The Environment Subcommittee of the United States House of Representatives Committee on Science, Space and Technology (“Committee”) held a May 23rd hearing titled:

Expanding the Role of States in EPA Rulemaking(“Hearing”)

Arkansas Department of Environmental Quality (“ADEQ”) Director Becky Keogh testified at the Hearing.

The focus of the Hearing was the Administration’s stated goal of providing a larger role to the states on environmental policy. The Subcommittee Chairman (Andy Biggs) references the United States Constitution’s 10th Amendment and argues in a written introduction statement:

Unfortunately, the previous Administration must have skimmed over that part of the Constitution, deciding instead to impose complete control over states and their economies. This was certainly the case with the Environmental Protection Agency. Far too often, states found themselves forced to comply with costly and unachievable environmental standards, all for little or no benefit.

The Subcommittee Chairman cites as a concern the United States Environmental Protection Agency’s reduction of the national ambient air quality standard for ozone from 75 parts per billion to 70 parts per billion in 2015. His concern is expressed that southwestern states may be unable to comply because of geographic location (citing “naturally occurring ozone emissions”).

ADEQ Director Keogh stated in her testimony that she has been a:

. . . vocal proponent of returning environmental rulemaking to its constitutional roots, something known as cooperative federalism. Unfortunately, over the past eight years that once noble partnership that balanced state and federal responsibility and accountability had morphed into something better described as coercive federalism, where the state was more pawn than partner.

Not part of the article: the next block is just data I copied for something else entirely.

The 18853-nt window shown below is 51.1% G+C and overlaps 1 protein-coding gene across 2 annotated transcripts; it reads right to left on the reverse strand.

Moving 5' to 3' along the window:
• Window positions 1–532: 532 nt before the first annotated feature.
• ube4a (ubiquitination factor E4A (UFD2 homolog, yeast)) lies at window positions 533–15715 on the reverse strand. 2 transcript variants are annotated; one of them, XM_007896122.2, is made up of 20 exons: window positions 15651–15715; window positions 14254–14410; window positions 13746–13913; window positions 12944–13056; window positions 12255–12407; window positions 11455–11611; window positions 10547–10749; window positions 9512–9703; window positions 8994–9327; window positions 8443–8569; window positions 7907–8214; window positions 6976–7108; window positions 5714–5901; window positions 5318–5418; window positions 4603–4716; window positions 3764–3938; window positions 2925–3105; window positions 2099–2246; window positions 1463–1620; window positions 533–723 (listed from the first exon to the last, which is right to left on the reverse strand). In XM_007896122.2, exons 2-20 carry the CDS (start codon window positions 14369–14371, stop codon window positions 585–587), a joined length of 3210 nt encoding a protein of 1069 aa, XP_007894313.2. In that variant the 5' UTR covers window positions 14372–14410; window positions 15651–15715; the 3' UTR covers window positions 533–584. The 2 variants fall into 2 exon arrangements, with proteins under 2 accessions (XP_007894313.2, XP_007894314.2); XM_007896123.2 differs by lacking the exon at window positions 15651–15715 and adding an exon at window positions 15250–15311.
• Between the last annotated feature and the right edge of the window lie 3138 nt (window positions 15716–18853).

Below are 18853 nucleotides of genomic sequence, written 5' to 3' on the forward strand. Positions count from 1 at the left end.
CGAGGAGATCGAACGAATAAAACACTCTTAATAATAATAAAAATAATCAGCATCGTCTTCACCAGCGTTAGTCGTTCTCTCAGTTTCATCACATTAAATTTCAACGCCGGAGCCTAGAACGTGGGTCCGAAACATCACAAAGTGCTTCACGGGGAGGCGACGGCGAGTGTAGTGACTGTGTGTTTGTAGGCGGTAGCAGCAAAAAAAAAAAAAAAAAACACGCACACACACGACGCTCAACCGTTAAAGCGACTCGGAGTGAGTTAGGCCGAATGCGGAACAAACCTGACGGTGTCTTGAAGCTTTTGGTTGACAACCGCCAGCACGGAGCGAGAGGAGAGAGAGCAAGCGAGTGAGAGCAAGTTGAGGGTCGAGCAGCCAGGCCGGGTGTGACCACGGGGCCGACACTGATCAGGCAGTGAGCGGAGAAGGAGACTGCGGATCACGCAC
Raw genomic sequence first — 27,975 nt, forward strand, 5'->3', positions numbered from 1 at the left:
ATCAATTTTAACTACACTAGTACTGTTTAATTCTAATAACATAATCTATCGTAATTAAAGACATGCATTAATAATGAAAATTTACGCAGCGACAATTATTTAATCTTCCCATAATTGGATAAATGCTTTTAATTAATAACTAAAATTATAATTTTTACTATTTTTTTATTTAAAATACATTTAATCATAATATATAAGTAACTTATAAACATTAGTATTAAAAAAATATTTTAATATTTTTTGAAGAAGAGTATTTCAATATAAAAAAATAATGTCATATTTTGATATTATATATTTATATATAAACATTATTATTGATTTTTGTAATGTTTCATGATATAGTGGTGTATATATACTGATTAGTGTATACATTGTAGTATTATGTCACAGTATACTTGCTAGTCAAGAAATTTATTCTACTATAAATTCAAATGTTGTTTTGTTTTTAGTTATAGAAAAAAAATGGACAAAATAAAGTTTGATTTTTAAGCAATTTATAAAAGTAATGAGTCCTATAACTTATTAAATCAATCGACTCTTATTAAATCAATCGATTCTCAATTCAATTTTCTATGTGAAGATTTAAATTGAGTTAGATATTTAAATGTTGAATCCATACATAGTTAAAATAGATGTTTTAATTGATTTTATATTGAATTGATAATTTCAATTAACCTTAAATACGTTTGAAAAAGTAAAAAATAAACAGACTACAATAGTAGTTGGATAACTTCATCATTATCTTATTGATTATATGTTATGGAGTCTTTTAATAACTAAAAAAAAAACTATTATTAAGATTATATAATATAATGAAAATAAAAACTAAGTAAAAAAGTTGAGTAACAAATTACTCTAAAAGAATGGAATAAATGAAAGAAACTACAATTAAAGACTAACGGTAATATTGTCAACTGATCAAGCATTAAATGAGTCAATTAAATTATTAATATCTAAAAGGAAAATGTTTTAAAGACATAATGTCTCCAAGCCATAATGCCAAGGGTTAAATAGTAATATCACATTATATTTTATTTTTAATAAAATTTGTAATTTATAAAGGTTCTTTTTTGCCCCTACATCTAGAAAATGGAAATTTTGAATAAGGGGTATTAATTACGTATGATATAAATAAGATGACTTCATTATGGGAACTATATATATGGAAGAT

Ms. Keogh notes that Arkansas has been authorized to administer every federal environmental program that EPA can delegate. However, she expresses concern about the relationship between some states in the prior Administration. Cited in her testimony was correspondence between the prior EPA and the United States Department of Justice in which ADEQ lawyers were inadvertently copied on an email chain which referenced Arkansas as a “recalcitrant” litigant. She states:

And, at times, we were. It was the only course left available to states that would not assimilate and accept the EPA overreach.

Both a policy and an observation by Little Rock, Arkansas, Catholic High Principal Steve Streassle are referenced in Ms. Keogh’s testimony. His policy of mandating that students take responsibility for remembering things such as their lunch, homework, etc., along with his observation of certain tree growth from a hike with his children are cited. The Director equated Streassle’s observation in regards to the ability of certain trees to flourish despite limited soil with the state’s similar efforts to be efficient in effecting environmental concerns with limited resources.

Key substantive focuses of Ms. Keogh’s testimony were SO2 designations and regional haze.

The other two witnesses testifying at the hearing were:

  • Misael Cabrera, PE – Arizona Department of Environmental Quality Director
  • Deborah Swackhamer, Ph.D. – Professor Emerita University of Minnesota